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Running head: CORE ASSIGNMENT #2 1

Core Assignment #2

Ronald Hoon

Arizona State University

OGL 482

October 28, 2017

Core Assignment #2

Is my earliest recollection a memory, or something someone told me about later in life?

I’ve always envied those who say they can remember an event from two or three years old. It

seems like almost everyone I know can do that. It amazes me that anyone could remember

something from that early in life. It’s equally amazing that someone could actually recall their

young age at the time of a memory. In my case, on the other hand, I seem to have only a messy

collection of early memories with little or no idea of what age to assign them to. Maybe the

worst part is that several of these memories are random and insignificant. An interaction with a

friend, something someone said in a classroom, a grocery store aisle, a song playing in my

mom’s car. It’s like my young mind wasn’t yet programmed to recognize important moments as

important, and mislabeled walking into the laundry room as a memorable event.

An early episode in life of which I have no recollection, but is nevertheless significant to

the rest of the story, is my birth. It wasn’t anything dramatic or miraculous (unless you count the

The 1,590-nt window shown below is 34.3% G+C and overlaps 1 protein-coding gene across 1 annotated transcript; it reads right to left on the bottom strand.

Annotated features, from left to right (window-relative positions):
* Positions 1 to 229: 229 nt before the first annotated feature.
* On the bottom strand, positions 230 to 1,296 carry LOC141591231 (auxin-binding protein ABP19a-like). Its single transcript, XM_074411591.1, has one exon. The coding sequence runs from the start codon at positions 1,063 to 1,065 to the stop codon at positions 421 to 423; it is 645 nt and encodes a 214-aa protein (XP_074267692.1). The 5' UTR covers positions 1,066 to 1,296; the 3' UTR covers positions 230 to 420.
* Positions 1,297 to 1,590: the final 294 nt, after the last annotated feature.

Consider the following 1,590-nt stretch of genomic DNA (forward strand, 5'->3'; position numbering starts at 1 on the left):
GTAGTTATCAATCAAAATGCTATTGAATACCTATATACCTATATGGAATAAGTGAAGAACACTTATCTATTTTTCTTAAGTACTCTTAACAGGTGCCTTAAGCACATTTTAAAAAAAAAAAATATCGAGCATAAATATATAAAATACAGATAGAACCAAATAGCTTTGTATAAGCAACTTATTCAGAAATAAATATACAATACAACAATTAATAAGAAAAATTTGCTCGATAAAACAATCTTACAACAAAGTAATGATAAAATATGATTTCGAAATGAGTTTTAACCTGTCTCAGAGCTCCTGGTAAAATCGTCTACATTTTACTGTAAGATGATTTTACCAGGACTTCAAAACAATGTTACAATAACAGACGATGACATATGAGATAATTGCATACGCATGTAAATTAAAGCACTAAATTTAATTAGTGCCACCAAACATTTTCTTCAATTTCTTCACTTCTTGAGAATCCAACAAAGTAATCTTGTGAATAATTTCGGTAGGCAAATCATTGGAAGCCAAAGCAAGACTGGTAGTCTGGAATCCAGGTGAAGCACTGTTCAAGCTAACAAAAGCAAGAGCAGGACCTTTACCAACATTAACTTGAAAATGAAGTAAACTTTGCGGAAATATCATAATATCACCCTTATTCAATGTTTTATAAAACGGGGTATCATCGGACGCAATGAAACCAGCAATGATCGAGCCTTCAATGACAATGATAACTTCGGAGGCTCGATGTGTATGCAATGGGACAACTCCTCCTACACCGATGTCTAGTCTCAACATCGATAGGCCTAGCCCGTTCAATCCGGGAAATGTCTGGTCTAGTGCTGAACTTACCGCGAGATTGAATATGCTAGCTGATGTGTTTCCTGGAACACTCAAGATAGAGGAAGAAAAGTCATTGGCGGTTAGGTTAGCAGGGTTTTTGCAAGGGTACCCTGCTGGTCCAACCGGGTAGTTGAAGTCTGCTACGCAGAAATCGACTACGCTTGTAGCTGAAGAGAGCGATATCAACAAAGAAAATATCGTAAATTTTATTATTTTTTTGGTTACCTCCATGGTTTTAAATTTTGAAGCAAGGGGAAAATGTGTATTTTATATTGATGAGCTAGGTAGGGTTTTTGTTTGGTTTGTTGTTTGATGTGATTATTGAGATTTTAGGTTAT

monsoon storm outside the hospital window a little dramatic, and any childbirth a miracle).

What’s significant about my birth is that I was two weeks late, and my mother was in labor for

36 hours. I blew past my due date in mid-July and was at last forced out on the 30th of the

month. This wasn’t without a fight, however, as I appeared to everyone in the delivery room

determined to move as slowly into this world as I possibly could.

Why are these details significant to the rest of my life story? They are part of—the first

part of—a continuing theme of laziness and late-bloomer-ness. There are silver linings standing

by, however. And, overall, by now, I feel I’ve mostly cured myself of the laziness and late-

bloomer-ness condition. But indulge me as I consider some past events that shaped who I’ve


I was weaned off breastmilk shortly after my birth at a mighty five weeks old. Legend has

it I would frequently fall asleep within minutes of beginning to nurse, keeping me from getting

enough to eat. So, my concerned mother asked her doctor about it, and his pedagogical response

was, “He’s lazy.” To be diagnosed as lazy at five weeks could have led to some pretty serious

issues, as you can imagine. But I turned out okay. This diagnosis does, however, align with the

lazy theme that began with my slow and extended birth. It’s certainly a less graceful theme than a

pattern of demonstrated high intelligence and success from infancy on. But, like I said, there is a

silver lining; when it counts—when it really matters—I’ve managed throughout life to wriggle

my way out of my tendency to indolence and actually accomplish important things. I’ve also

been pretty lucky in some big ways.

To begin with, I count myself tremendously privileged and fortunate to have been born in

a nice part of the United States, to married parents who loved me, and that I was born without

serious health complications. Those are like three winning lottery tickets lined up in front of you;

and I’ll never fail to consider how great those blessings are.

To be honest, I’m sincerely surprised that I’ve made it 32 years without dying.